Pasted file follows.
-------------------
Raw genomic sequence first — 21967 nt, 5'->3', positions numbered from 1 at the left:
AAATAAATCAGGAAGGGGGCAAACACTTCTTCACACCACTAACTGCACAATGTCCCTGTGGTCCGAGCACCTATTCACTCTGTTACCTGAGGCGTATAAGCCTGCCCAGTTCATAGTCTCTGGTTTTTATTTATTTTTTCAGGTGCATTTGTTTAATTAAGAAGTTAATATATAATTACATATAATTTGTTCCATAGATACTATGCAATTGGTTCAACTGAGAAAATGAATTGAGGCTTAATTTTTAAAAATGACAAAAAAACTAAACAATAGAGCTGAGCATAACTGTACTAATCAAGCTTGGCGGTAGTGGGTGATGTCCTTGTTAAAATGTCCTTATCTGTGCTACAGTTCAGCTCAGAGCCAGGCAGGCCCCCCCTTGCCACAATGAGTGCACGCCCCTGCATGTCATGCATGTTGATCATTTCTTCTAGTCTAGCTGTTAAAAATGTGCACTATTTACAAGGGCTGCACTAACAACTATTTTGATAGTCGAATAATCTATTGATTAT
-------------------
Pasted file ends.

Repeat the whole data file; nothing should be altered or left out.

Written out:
Raw genomic sequence first — 21967 nt, 5'->3', positions numbered from 1 at the left:
AAATAAATCAGGAAGGGGGCAAACACTTCTTCACACCACTAACTGCACAATGTCCCTGTGGTCCGAGCACCTATTCACTCTGTTACCTGAGGCGTATAAGCCTGCCCAGTTCATAGTCTCTGGTTTTTATTTATTTTTTCAGGTGCATTTGTTTAATTAAGAAGTTAATATATAATTACATATAATTTGTTCCATAGATACTATGCAATTGGTTCAACTGAGAAAATGAATTGAGGCTTAATTTTTAAAAATGACAAAAAAACTAAACAATAGAGCTGAGCATAACTGTACTAATCAAGCTTGGCGGTAGTGGGTGATGTCCTTGTTAAAATGTCCTTATCTGTGCTACAGTTCAGCTCAGAGCCAGGCAGGCCCCCCCTTGCCACAATGAGTGCACGCCCCTGCATGTCATGCATGTTGATCATTTCTTCTAGTCTAGCTGTTAAAAATGTGCACTATTTACAAGGGCTGCACTAACAACTATTTTGATAGTCGAATAATCTATTGATTAT